The vast majority of student loans are able to be consolidated. A consolidation loan is in essence a new loan that you take out to pay off the outstanding debts. The idea is to simplify your repayment so you only have the one loan to worry about.

When you consolidate your loans, you’ll be given the option to extend your repayment period. The downside to this is that if you decide to pay back over a longer period, while your monthly payment will go down, you will over time end up paying far more in interest.

What about Refinancing?

Refinancing is not entirely dissimilar to consolidation. If you refinance your loan you are in effect also taking out a new one to pay off the old.

The key difference is that since you’re heading into the private market to refinance, you may be able to negotiate a better interest rate. Consolidation is often a move required by those with fewer options.

Refinancing is available only to those with better credit scores.

In order to refinance, you do need good credit and a decent income. But, refinancing is more flexible than federal solutions, and often has a lower interest rate, making it a cheaper option in the long term.

Do you qualify for Deferment and Forbearance?

If making any sort of payment at all is currently not doable for you, then you may wish to go down the route of  deferment or forbearance.

Deferment is in essence a break from payments. Even better, during this time the government may actually pay the interest on your loans. The catch, of course, is that qualifying for deferment is pretty hard.

You need to be able to prove beyond a shadow of a doubt that your finances are in no fit state to continue paying. While it may sound like a good idea, that debt is still owed; and when you emerge from your period of deferment, it will still be there.

Forbearance is deferment’s little brother. If you can prove you can’t pay, then you may get the option of paying a reduced amount for a while, or maybe even nothing at all. If you don’t qualify for deferment then forbearance is the next best thing. But be warned, interest is still accruing on your loan, and someday you’ll have to pay it all back.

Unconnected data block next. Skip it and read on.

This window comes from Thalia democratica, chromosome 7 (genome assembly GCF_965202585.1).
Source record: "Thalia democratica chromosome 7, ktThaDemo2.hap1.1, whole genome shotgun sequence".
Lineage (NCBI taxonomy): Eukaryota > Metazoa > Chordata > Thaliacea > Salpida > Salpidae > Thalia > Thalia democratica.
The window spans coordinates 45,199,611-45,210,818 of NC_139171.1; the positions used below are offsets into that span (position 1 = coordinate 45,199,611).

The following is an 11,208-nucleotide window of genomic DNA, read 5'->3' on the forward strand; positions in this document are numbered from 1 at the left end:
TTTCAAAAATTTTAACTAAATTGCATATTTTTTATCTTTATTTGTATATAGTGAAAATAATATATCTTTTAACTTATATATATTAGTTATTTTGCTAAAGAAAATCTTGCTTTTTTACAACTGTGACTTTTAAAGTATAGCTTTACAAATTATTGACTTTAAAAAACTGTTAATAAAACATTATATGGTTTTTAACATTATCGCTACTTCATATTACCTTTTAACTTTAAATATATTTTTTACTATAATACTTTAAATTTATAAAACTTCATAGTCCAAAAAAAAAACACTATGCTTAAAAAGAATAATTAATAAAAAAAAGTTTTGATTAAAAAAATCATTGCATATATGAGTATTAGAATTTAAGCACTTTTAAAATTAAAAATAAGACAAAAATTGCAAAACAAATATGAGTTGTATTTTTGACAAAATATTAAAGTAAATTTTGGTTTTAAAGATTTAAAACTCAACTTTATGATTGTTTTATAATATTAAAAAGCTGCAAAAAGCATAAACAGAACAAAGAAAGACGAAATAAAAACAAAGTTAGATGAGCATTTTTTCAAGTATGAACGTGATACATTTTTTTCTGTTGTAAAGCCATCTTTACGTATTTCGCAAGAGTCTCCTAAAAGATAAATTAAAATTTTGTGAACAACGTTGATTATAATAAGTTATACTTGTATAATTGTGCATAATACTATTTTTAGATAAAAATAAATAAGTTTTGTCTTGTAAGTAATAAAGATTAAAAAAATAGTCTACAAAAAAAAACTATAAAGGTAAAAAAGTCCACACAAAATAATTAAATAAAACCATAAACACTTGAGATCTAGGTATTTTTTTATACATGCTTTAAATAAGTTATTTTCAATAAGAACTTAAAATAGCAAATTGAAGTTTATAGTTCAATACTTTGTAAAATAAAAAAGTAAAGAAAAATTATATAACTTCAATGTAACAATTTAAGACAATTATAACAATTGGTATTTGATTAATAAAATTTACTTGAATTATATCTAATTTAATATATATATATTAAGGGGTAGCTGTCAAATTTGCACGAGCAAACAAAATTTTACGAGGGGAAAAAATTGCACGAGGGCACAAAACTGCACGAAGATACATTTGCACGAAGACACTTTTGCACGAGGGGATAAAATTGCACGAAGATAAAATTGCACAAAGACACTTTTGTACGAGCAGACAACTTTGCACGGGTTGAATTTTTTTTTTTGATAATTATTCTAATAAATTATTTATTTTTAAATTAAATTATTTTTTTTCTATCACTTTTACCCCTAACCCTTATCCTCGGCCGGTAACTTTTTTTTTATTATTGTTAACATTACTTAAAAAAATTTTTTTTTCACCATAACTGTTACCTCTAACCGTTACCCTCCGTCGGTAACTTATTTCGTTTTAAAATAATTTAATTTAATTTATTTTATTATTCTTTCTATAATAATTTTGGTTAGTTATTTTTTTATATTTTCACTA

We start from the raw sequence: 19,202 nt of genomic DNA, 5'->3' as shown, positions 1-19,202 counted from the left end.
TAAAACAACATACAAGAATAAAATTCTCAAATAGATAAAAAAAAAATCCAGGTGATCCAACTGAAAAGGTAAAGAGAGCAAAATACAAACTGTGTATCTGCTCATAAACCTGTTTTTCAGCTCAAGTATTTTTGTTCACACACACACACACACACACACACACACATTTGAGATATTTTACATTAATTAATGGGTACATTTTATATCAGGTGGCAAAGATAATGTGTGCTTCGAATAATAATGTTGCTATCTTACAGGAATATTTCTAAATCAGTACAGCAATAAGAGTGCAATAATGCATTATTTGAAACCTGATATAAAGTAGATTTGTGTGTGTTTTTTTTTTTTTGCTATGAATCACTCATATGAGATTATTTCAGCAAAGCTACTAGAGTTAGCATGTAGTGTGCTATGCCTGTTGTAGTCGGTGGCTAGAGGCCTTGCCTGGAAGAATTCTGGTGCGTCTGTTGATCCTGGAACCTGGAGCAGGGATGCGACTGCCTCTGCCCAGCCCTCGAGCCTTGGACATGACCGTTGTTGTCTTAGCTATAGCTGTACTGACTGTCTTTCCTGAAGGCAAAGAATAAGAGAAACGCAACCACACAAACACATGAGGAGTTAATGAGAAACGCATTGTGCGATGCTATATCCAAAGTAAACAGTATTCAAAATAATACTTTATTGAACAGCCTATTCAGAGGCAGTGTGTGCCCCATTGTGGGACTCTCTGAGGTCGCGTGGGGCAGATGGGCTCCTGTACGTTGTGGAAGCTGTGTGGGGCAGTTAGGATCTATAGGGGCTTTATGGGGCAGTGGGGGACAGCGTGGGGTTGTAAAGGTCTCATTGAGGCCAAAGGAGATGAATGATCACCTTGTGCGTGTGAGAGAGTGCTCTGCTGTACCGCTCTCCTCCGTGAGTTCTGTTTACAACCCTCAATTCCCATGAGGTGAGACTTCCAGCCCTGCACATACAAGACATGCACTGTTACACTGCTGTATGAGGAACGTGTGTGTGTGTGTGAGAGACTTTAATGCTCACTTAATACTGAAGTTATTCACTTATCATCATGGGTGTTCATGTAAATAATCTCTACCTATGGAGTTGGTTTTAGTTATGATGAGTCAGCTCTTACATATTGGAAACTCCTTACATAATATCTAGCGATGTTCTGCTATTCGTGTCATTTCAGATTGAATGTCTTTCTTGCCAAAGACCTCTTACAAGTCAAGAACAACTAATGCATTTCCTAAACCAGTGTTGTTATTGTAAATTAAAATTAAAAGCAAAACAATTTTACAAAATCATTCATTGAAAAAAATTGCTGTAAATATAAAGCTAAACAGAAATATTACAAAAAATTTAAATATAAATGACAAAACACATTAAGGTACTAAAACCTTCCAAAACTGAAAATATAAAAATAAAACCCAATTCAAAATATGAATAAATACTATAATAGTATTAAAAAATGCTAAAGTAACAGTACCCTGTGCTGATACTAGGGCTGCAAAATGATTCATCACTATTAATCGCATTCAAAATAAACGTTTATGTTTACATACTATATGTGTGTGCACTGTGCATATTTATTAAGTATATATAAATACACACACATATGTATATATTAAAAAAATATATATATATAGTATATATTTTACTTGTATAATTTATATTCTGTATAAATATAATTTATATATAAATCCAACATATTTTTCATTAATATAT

Are you on the right repayment plan?

These are probably a more sensible solution to your student loan debt problems. If you’re struggling to meet the monthly payments, why not have a word with the creditors themselves?

It’s highly possible that you may find yourself negotiating a lower repayment.

Income-driven repayment plans are becoming increasingly popular, where you only pay what you can afford.  Income-driven repayment plans offer you peace of mind in that you know you’ll only be repaying what you can afford. But don’t forget that the longer it takes you to clear your debts, the more expensive it will be in terms of interest.


We can’t stress enough the importance of paying your student loans on time. Even if you fall behind, don’t ignore the situation. You’re only going to dig yourself a deeper hole by ignoring the problem.

So if you’re not able to make payments, and you’re wondering, “Should I pay my student loans?” The answer is yes, you absolutely have to pay your student loans.

Regular dialogue with your creditors will make it easier. They’re as intent on making it work as you are.

There are a number of options available to you if you’re unable to pay your student loans. Don’t be afraid to research them further and make sure you’re on the right repayment plan. Just remember that not paying isn’t an option.